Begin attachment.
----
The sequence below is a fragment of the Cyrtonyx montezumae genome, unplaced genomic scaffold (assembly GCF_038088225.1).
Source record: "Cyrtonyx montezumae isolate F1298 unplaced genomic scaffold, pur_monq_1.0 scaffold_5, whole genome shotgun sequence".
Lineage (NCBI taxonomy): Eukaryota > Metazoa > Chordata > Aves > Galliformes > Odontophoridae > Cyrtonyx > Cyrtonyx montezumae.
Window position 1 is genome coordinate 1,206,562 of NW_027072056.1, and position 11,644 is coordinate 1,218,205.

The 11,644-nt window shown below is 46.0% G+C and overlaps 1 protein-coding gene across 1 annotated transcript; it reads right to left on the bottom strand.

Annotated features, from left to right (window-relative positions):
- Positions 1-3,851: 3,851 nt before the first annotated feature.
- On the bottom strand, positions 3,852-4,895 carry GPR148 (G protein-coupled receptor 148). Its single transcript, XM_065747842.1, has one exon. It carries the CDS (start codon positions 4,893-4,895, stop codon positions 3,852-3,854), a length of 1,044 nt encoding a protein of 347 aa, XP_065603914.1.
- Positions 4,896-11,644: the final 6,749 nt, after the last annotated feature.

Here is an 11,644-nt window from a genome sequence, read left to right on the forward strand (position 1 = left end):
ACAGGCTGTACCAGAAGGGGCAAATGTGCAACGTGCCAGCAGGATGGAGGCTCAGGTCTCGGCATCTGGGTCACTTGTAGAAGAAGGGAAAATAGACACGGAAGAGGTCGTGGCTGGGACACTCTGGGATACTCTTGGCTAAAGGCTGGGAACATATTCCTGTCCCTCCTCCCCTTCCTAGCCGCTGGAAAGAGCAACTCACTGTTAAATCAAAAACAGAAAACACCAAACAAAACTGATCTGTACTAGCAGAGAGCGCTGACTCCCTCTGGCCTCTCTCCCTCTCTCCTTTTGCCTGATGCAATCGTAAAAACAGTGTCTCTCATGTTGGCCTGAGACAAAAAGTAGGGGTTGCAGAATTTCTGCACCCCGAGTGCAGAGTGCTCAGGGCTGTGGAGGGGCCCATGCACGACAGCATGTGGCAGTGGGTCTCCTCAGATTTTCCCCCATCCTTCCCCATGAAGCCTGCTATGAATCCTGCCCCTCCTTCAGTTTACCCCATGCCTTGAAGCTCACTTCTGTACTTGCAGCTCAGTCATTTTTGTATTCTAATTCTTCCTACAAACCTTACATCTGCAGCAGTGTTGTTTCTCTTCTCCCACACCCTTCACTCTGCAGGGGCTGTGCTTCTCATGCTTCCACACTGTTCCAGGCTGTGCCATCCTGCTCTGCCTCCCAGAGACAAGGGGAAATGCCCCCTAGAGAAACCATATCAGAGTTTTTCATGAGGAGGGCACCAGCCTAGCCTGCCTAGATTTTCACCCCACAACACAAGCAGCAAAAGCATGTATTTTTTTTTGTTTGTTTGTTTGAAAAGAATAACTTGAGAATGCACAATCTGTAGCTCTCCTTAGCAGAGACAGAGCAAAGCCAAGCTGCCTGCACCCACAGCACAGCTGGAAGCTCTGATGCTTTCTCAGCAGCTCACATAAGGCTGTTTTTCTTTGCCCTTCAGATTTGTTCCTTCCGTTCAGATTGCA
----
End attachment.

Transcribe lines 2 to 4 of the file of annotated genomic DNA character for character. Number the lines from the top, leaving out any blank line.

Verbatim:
Source record: "Cyrtonyx montezumae isolate F1298 unplaced genomic scaffold, pur_monq_1.0 scaffold_5, whole genome shotgun sequence".
Lineage (NCBI taxonomy): Eukaryota > Metazoa > Chordata > Aves > Galliformes > Odontophoridae > Cyrtonyx > Cyrtonyx montezumae.
Window position 1 is genome coordinate 1,206,562 of NW_027072056.1, and position 11,644 is coordinate 1,218,205.